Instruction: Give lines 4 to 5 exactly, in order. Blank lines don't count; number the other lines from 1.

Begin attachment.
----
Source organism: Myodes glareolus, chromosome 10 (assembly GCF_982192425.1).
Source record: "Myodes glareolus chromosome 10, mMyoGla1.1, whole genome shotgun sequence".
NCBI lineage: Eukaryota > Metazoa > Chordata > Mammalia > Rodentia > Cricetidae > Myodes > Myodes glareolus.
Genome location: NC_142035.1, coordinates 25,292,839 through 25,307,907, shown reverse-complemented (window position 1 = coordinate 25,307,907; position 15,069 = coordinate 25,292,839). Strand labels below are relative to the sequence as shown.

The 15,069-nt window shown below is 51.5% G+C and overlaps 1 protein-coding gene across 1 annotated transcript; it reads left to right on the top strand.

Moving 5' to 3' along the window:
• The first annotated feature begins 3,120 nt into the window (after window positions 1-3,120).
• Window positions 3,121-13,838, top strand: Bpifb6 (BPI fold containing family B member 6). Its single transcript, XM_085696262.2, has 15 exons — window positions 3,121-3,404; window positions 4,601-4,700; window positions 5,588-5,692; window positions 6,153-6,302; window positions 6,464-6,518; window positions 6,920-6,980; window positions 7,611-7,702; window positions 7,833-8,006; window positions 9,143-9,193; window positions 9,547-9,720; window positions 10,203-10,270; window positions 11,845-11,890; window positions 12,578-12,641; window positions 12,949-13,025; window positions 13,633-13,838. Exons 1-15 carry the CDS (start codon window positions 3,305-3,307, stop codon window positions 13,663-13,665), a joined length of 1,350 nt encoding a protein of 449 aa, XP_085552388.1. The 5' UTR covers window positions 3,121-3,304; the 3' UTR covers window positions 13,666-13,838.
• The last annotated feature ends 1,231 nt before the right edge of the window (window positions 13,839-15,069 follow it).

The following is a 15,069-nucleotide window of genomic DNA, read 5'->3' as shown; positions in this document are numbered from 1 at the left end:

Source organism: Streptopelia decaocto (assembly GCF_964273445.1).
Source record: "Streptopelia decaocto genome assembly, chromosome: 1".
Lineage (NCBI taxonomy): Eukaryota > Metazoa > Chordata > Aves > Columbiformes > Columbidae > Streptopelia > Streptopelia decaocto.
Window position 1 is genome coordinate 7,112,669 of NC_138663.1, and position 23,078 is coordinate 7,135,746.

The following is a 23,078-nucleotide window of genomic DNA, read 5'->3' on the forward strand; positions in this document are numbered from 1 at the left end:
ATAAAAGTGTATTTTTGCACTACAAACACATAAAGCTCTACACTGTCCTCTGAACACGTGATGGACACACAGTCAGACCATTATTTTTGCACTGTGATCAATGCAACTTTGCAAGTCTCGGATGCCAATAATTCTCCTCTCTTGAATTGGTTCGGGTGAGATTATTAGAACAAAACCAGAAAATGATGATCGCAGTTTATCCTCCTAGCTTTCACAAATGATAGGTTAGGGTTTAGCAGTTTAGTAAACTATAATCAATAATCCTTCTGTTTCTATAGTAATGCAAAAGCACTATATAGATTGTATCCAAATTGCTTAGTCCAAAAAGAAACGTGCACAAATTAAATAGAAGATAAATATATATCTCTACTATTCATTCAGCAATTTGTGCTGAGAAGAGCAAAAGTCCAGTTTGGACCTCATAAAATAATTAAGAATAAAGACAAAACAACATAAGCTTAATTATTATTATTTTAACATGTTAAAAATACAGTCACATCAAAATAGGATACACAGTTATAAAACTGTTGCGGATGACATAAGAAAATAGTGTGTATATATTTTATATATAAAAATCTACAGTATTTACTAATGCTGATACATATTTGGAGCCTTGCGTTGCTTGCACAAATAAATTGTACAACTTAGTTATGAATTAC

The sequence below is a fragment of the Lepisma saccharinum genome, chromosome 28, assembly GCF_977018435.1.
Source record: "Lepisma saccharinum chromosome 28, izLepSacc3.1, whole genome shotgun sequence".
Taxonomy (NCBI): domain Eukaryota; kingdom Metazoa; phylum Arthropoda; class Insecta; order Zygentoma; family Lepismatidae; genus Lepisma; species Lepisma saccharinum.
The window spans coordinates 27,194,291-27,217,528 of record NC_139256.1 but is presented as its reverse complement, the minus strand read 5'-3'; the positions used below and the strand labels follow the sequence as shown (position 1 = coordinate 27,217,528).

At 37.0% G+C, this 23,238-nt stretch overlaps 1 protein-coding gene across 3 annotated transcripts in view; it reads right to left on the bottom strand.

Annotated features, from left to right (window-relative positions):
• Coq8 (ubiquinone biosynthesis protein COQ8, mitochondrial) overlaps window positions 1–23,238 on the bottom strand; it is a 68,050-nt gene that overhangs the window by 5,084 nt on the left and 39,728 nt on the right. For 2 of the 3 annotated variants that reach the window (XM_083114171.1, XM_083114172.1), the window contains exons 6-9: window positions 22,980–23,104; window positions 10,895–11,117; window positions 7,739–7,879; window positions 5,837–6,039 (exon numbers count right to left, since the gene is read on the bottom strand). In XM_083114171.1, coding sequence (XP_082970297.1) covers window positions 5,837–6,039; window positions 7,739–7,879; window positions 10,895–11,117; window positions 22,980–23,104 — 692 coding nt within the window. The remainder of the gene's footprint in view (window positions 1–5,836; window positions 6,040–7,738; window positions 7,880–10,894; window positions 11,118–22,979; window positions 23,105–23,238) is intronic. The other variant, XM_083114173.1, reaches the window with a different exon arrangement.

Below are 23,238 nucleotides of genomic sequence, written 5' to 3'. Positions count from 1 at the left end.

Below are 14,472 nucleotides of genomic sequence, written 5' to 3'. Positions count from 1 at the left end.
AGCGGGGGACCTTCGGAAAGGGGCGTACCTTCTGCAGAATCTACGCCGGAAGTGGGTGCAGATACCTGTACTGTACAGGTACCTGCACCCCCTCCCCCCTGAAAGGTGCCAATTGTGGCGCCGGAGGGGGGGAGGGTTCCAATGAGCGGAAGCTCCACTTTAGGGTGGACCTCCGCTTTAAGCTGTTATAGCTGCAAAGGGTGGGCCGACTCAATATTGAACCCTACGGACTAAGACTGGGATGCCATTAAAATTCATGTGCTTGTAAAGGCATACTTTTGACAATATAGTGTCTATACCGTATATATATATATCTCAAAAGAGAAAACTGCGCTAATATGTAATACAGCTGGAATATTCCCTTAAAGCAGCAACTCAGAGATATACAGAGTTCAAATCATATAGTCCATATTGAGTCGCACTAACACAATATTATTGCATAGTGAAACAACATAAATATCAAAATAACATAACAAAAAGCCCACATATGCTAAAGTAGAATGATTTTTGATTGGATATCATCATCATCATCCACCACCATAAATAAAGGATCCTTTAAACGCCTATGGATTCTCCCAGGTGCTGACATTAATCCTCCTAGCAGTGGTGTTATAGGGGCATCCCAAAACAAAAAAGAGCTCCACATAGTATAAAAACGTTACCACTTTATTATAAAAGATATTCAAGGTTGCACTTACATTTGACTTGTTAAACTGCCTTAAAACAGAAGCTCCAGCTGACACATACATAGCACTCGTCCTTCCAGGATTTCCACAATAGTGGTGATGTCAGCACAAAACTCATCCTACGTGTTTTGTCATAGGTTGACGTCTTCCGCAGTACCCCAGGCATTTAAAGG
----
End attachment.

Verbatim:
Genome location: NC_142035.1, coordinates 25,292,839 through 25,307,907, shown reverse-complemented (window position 1 = coordinate 25,307,907; position 15,069 = coordinate 25,292,839). Strand labels below are relative to the sequence as shown.

The 15,069-nt window shown below is 51.5% G+C and overlaps 1 protein-coding gene across 1 annotated transcript; it reads left to right on the top strand.